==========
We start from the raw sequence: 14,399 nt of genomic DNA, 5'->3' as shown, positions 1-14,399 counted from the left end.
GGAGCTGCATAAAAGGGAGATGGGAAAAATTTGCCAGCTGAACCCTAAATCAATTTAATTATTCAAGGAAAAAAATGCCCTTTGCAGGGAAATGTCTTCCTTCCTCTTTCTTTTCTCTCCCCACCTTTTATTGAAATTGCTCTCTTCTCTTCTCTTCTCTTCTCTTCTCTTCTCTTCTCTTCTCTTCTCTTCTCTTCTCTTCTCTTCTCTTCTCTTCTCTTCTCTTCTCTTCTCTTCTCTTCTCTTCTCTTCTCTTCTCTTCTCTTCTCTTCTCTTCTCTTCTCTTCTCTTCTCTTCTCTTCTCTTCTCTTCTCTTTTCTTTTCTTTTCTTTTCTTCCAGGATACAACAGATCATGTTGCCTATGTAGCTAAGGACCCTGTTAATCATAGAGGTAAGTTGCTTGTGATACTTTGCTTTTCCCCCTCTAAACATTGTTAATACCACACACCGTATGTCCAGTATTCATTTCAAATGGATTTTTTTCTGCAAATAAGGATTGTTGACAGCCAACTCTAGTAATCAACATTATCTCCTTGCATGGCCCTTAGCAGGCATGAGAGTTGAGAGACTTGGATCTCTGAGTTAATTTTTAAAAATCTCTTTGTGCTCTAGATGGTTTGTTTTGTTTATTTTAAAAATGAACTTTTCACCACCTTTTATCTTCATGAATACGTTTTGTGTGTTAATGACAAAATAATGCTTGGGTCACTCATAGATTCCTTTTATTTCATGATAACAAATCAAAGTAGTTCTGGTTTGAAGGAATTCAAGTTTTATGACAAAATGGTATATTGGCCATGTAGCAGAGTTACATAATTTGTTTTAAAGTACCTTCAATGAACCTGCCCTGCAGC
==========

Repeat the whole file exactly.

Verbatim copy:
We start from the raw sequence: 14,399 nt of genomic DNA, 5'->3' as shown, positions 1-14,399 counted from the left end.
GGAGCTGCATAAAAGGGAGATGGGAAAAATTTGCCAGCTGAACCCTAAATCAATTTAATTATTCAAGGAAAAAAATGCCCTTTGCAGGGAAATGTCTTCCTTCCTCTTTCTTTTCTCTCCCCACCTTTTATTGAAATTGCTCTCTTCTCTTCTCTTCTCTTCTCTTCTCTTCTCTTCTCTTCTCTTCTCTTCTCTTCTCTTCTCTTCTCTTCTCTTCTCTTCTCTTCTCTTCTCTTCTCTTCTCTTCTCTTCTCTTCTCTTCTCTTCTCTTCTCTTCTCTTCTCTTCTCTTCTCTTCTCTTCTCTTCTCTTCTCTTTTCTTTTCTTTTCTTTTCTTCCAGGATACAACAGATCATGTTGCCTATGTAGCTAAGGACCCTGTTAATCATAGAGGTAAGTTGCTTGTGATACTTTGCTTTTCCCCCTCTAAACATTGTTAATACCACACACCGTATGTCCAGTATTCATTTCAAATGGATTTTTTTCTGCAAATAAGGATTGTTGACAGCCAACTCTAGTAATCAACATTATCTCCTTGCATGGCCCTTAGCAGGCATGAGAGTTGAGAGACTTGGATCTCTGAGTTAATTTTTAAAAATCTCTTTGTGCTCTAGATGGTTTGTTTTGTTTATTTTAAAAATGAACTTTTCACCACCTTTTATCTTCATGAATACGTTTTGTGTGTTAATGACAAAATAATGCTTGGGTCACTCATAGATTCCTTTTATTTCATGATAACAAATCAAAGTAGTTCTGGTTTGAAGGAATTCAAGTTTTATGACAAAATGGTATATTGGCCATGTAGCAGAGTTACATAATTTGTTTTAAAGTACCTTCAATGAACCTGCCCTGCAGC